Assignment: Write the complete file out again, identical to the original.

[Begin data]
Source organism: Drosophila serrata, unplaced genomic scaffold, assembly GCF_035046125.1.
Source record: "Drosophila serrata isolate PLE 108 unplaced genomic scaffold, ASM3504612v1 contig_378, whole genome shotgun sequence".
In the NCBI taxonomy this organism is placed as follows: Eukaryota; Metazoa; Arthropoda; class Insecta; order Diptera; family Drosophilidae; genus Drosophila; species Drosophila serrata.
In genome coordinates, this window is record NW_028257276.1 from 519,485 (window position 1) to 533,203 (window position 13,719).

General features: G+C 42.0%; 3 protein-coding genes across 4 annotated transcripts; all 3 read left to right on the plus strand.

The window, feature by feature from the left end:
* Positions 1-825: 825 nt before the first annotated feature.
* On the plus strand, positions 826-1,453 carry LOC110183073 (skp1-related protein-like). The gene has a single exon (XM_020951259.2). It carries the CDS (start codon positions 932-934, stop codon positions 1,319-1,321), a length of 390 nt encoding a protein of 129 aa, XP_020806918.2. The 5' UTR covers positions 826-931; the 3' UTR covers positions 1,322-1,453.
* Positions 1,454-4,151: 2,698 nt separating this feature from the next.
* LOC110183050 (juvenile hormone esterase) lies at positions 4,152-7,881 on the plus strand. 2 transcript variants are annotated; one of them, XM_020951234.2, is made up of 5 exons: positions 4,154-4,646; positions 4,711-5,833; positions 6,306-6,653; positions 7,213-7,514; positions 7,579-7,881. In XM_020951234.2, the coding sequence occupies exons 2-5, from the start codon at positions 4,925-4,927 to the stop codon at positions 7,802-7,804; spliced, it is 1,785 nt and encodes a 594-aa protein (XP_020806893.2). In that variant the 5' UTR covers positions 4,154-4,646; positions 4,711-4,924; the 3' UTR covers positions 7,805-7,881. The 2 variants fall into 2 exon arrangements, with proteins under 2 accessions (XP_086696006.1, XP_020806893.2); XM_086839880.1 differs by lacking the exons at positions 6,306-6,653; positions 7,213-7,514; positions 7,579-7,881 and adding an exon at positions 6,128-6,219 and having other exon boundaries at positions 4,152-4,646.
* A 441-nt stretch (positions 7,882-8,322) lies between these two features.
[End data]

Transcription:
Source organism: Drosophila serrata, unplaced genomic scaffold, assembly GCF_035046125.1.
Source record: "Drosophila serrata isolate PLE 108 unplaced genomic scaffold, ASM3504612v1 contig_378, whole genome shotgun sequence".
In the NCBI taxonomy this organism is placed as follows: Eukaryota; Metazoa; Arthropoda; class Insecta; order Diptera; family Drosophilidae; genus Drosophila; species Drosophila serrata.
In genome coordinates, this window is record NW_028257276.1 from 519,485 (window position 1) to 533,203 (window position 13,719).

General features: G+C 42.0%; 3 protein-coding genes across 4 annotated transcripts; all 3 read left to right on the plus strand.

The window, feature by feature from the left end:
* Positions 1-825: 825 nt before the first annotated feature.
* On the plus strand, positions 826-1,453 carry LOC110183073 (skp1-related protein-like). The gene has a single exon (XM_020951259.2). It carries the CDS (start codon positions 932-934, stop codon positions 1,319-1,321), a length of 390 nt encoding a protein of 129 aa, XP_020806918.2. The 5' UTR covers positions 826-931; the 3' UTR covers positions 1,322-1,453.
* Positions 1,454-4,151: 2,698 nt separating this feature from the next.
* LOC110183050 (juvenile hormone esterase) lies at positions 4,152-7,881 on the plus strand. 2 transcript variants are annotated; one of them, XM_020951234.2, is made up of 5 exons: positions 4,154-4,646; positions 4,711-5,833; positions 6,306-6,653; positions 7,213-7,514; positions 7,579-7,881. In XM_020951234.2, the coding sequence occupies exons 2-5, from the start codon at positions 4,925-4,927 to the stop codon at positions 7,802-7,804; spliced, it is 1,785 nt and encodes a 594-aa protein (XP_020806893.2). In that variant the 5' UTR covers positions 4,154-4,646; positions 4,711-4,924; the 3' UTR covers positions 7,805-7,881. The 2 variants fall into 2 exon arrangements, with proteins under 2 accessions (XP_086696006.1, XP_020806893.2); XM_086839880.1 differs by lacking the exons at positions 6,306-6,653; positions 7,213-7,514; positions 7,579-7,881 and adding an exon at positions 6,128-6,219 and having other exon boundaries at positions 4,152-4,646.
* A 441-nt stretch (positions 7,882-8,322) lies between these two features.